I thought that getting an X-E3 was gonna give me X100F kinda compactness (both have similar size) & performance (both have the same stellar X-Trans III sensor), with the added possibility to change lenses! But after some testing I discover that the X-E3 seems to have pretty aggressive in-camera JPEG processing! WTF? … For a “fine-art junkie” like me the resulting JPEG's are unusable! So, if you’re a JPEG guy, who loves to print big, save yo'self some trouble & money by not buying an X-E3 for the wrong reasons: Take a look at the red arrows in the image below and please read on … scary!
Now why would someone want to use JPEG's for fine art? Simple reason is ACROS! This Fuji JPEG film simulation incudes a tonality dependent grain enhancement (see here, here and here) which creates ab-so-lutely gorgeous black and white PIECES-of-ART with subtle film-like grain (provided you don't just photograph brick walls, and even then those will look amazing too ... ;-) FYI y’all gonna miss out on this grain enhancement if you try to replicate ACROS via presets after conversion in Lightroom or other RAW converters. Large enlargements off original Fuji JPEG's taken with ACROS look amazing & like no other digital file! ACROS is one of the main reasons I'm stuck on Fuji!
So, back to the topic: As mentioned above, after looking thru images taken with my X100F and my meanwhile sold X-Pro2 & X-T2 it became clear that the in-camera JPEG sharpening of the X-E3’s way more aggressive than on Fuji´s Pro-line cameras. However, to be fair, if you mainly work with RAW files and/or use JPEG’s only for online sharing you’ll probably never even notice anything & you’ll enjoy your X-E3 as a fast, light & compact camera with excellent output. After all these artifacts only become visible in JPEG’s in further distant, small details (especially if they’re against uniform darker backgrounds …)
But if you’re a real ACROS aficionado and you love creating large blow-ups of your JPEG’s? You. Will. Notice. I do print BIG from JPEG’s and so I do see those ugly artifacts. Hell, even dialing down the JPEG sharpening to -4 ("softest") didn't fully get rid of them (and then the whole image looks kinda mushy now), see below ...
The reason for all this is that many camera manufacturers tend to apply stronger JPEG sharping on their consumer level products compared to the algorithms on their pro models. This makes sense given that casual photographers (the main target group for consumer grade cameras) usually only post their images on social media & usually don’t aspire to print large images. And they want their pics to look tack sharp right off the bat, with minimal effort (i.e. with no or minimal post processing)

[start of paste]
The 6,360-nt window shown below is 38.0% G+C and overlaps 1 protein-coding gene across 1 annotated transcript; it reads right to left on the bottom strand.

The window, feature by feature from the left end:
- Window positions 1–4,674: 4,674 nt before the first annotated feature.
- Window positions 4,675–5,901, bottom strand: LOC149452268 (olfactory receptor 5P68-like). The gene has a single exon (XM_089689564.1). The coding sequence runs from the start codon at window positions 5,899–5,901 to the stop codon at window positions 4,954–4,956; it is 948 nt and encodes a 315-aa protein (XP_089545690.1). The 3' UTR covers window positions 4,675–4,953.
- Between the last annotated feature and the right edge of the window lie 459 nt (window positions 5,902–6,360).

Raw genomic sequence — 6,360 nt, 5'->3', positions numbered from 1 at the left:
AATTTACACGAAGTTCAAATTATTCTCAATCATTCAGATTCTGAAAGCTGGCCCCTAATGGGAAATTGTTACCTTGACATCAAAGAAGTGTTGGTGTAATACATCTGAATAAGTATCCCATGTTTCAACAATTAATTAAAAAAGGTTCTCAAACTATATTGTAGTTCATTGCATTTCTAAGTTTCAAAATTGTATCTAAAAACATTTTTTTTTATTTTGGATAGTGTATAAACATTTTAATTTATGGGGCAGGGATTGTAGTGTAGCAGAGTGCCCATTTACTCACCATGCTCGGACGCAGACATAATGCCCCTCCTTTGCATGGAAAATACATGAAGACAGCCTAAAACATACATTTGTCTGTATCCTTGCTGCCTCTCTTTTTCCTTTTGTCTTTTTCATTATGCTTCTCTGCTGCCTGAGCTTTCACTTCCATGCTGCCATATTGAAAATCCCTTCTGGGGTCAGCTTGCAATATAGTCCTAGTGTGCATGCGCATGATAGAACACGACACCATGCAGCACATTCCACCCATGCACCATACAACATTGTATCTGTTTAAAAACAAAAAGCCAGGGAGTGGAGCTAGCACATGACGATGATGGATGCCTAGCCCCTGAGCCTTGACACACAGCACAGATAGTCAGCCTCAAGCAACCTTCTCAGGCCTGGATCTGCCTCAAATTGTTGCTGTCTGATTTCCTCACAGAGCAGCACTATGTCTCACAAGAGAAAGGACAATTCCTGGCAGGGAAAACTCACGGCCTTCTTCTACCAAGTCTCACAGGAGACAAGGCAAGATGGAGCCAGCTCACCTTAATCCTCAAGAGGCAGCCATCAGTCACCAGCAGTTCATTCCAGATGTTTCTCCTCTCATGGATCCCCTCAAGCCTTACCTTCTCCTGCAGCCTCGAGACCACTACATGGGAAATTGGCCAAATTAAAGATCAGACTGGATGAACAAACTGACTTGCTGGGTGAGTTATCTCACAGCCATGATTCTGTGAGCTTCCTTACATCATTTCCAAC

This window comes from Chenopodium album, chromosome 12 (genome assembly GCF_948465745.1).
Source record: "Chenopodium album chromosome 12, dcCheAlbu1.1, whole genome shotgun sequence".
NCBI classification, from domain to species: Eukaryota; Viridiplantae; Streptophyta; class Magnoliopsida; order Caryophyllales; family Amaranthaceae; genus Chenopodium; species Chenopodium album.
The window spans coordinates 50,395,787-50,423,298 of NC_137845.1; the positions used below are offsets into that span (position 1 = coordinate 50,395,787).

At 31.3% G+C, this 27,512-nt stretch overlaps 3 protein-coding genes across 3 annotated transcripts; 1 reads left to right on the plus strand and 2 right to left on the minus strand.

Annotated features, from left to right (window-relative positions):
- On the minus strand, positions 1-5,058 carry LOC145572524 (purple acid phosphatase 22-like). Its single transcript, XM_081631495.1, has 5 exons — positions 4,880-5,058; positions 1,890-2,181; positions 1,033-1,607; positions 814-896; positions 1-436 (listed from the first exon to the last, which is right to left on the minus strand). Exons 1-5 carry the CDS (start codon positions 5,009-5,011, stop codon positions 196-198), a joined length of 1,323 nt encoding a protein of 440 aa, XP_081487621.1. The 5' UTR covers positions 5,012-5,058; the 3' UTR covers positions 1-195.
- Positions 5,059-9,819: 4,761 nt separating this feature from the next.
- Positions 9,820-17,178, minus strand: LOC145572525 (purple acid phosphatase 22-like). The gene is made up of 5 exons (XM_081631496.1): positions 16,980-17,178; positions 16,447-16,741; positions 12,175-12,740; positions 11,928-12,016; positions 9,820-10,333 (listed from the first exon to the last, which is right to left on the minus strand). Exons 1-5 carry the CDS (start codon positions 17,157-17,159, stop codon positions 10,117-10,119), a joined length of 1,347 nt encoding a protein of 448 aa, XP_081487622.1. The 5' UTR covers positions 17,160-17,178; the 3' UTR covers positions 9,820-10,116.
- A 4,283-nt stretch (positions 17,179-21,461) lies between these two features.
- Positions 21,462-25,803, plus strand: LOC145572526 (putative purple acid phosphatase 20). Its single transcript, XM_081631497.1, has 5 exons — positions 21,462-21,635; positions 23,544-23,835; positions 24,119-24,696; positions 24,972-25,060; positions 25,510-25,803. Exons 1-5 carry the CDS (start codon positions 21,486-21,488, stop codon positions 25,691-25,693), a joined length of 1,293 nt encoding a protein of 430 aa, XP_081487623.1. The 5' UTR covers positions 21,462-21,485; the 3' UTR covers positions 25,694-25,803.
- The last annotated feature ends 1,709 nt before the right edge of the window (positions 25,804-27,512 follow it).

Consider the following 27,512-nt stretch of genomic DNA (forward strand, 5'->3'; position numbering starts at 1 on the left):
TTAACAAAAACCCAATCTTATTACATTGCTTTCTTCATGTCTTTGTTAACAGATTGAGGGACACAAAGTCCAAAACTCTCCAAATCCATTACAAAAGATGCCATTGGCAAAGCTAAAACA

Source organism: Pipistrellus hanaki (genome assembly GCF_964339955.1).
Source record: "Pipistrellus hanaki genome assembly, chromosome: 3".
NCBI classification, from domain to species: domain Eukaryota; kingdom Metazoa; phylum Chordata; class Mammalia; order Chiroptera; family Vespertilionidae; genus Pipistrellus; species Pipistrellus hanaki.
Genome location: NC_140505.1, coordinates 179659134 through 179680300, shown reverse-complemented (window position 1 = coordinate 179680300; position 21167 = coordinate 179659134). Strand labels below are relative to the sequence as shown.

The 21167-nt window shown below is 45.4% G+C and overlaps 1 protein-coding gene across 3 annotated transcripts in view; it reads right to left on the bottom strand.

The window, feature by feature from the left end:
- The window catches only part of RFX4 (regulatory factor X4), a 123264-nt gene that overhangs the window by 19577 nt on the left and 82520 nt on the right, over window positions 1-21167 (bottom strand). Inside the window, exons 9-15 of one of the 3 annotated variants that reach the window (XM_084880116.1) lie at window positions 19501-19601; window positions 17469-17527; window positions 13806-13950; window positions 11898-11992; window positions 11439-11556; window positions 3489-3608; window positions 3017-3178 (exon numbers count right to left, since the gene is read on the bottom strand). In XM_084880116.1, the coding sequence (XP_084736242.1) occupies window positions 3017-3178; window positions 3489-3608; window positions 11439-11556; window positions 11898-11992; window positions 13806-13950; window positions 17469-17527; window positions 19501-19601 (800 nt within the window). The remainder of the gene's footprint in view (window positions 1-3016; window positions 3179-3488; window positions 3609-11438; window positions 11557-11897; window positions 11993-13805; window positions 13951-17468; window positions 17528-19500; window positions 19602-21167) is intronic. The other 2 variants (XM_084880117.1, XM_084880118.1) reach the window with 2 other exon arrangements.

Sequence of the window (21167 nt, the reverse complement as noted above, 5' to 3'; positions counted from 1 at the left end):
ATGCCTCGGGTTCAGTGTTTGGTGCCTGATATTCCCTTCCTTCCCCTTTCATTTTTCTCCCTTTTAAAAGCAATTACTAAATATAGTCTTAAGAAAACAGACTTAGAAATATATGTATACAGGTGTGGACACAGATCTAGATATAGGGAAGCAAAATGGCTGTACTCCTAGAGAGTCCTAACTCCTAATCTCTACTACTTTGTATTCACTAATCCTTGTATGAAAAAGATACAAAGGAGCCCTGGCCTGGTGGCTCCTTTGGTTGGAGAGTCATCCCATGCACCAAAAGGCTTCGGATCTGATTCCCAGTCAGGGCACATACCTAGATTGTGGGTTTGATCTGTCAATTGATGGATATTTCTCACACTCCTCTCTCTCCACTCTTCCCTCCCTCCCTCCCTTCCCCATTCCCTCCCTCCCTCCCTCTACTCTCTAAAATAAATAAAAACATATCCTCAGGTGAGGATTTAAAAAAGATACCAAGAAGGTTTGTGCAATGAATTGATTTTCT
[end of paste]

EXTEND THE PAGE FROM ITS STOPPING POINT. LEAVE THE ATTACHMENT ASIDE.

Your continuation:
Long story short, the aggressive JPEG sharpening of the X-E3 renders it useless for my workflow and so I’ve decided to trade it in for an X-H1, which (acc. my trusted Fuji dealer) is supposed to be less aggressive. Some people over at DPR also seem to agree. Luckily they were right, coz the X-H1 does cost more than twice as much than the X-E3 and is also a fair bit larger / heavier too. Ok, to be fair it’s also playing in a different league, with IBIS (In Body Image Stabilization), a much larger & more beautiful EVF, tilt LCD screen, … etc. Anyway, y’all can probably understand my relief when I checked out the first test images taken with my X-H1 and wasn’t finding any weird artifacts (see below & compare to the pictures above):
Just out of interest I also compared the Fuji X-E3 (with XF 35mm f/1.4R) to my Nikon D850 (with AF-S 58mm f/1.4G. Again, on the X-E3 image you can clearly see the JPEG sharpening artifacts (look at the people’s faces and the wrought iron grating at the windows). The D850 image is much clearer (Ok it has also nearly twice the resolution ;-) but more important you don’t see any sharpening artifacts (see face on bottom left corner):
Ok, I concede these images ain’t gonna win no laurels for artful content, but they’ve served me quite well to compare various pieces of kit and decide which camera is the best for me: The X-H1 it is! So on that note I’d like to share my usual daylight settings for the X-Trans III sensor on my X-H1 (of course these settings influence only the JPEG’s and are sometimes tweaked depending on image content):
ACROS-R film simulation
Auto ISO limited to 800 max. (thanks to IBIS ;-)
Auto White Balance & Dynamic Range
Grain Off (ACROS has already a tonality dependent grain feature)
Noise Reduction -2 or -3
Hi-light Tone 0
Shadow Tone +3
Sharpening 0 or +1
This gives me punchy JPEG’s w/o visible sharpening artifacts!
I hope you enjoyed this post and would be happy if I was able to give some of youse some advice on which camera to go for in case you love Fuji’s ACROS JPEG’s and enjoy enlarging your images!
Summarizing I am very satisfied with the X-H1’s performance, the JPEG’s are amazing and the slight weight / size disadvantage vs. the X-E3 is more than compensated by having image stabilization, a flippy screen, better, more ergonomic grip and a fantastic EVF!
If you have any questions or comments, please share in the comment section below and I’ll answer you ASAP.
Many thanks & best wishes for 2019,
I hope this post was helpful / interesting for you - If you like you can support me by sending me a small donation via PayPal.me/hendriximages ! Helps me run this site & keeps the information coming, many thanks in advance!